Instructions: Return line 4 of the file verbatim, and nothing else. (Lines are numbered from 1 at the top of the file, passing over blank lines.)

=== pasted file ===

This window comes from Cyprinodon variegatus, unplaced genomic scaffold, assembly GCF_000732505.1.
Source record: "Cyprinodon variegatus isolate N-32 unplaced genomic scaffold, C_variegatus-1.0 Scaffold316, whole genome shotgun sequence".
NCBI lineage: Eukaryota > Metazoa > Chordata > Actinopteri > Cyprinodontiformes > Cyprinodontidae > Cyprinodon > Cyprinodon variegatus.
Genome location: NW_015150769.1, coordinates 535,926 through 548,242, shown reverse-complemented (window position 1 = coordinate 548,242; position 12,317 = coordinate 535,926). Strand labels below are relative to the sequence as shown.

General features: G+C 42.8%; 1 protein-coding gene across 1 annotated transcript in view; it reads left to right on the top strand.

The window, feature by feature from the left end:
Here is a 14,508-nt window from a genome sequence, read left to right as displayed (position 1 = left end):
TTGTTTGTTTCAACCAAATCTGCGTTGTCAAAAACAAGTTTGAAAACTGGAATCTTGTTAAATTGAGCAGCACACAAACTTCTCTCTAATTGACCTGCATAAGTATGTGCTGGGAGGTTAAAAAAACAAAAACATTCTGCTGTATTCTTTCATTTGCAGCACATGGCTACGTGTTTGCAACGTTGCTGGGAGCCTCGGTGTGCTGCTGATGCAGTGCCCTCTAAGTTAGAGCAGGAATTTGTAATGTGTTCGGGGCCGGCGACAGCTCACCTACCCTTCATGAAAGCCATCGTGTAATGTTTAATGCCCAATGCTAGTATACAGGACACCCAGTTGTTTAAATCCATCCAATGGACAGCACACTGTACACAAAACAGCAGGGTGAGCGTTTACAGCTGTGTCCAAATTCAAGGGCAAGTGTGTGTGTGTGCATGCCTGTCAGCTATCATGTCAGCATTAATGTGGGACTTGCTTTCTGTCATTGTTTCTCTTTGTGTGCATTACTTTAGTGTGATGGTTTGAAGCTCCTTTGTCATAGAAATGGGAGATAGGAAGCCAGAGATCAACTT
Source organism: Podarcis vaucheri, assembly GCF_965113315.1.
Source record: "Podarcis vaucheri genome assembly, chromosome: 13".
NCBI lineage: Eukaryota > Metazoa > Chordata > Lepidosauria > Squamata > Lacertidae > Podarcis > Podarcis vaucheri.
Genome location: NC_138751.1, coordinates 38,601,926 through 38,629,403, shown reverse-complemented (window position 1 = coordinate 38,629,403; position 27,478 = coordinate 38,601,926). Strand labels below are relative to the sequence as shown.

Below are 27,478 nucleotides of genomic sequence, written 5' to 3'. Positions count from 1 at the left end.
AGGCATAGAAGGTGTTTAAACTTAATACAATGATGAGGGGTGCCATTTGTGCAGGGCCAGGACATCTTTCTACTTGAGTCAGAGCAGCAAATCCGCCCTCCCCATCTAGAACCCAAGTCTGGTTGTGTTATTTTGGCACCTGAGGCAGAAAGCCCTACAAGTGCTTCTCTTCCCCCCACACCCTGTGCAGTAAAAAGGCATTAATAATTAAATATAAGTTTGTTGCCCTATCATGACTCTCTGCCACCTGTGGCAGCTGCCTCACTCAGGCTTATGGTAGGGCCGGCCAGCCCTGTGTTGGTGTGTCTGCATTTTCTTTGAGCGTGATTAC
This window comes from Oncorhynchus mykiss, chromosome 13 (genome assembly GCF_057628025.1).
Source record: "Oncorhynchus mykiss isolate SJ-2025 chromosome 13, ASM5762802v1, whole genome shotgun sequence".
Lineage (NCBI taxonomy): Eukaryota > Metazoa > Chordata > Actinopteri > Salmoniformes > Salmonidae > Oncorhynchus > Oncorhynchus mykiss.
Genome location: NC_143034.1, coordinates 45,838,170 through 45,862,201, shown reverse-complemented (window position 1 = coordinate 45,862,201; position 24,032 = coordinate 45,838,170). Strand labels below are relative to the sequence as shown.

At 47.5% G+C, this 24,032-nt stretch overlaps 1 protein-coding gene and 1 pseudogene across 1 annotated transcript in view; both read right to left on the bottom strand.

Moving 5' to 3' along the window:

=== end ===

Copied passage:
Genome location: NW_015150769.1, coordinates 535,926 through 548,242, shown reverse-complemented (window position 1 = coordinate 548,242; position 12,317 = coordinate 535,926). Strand labels below are relative to the sequence as shown.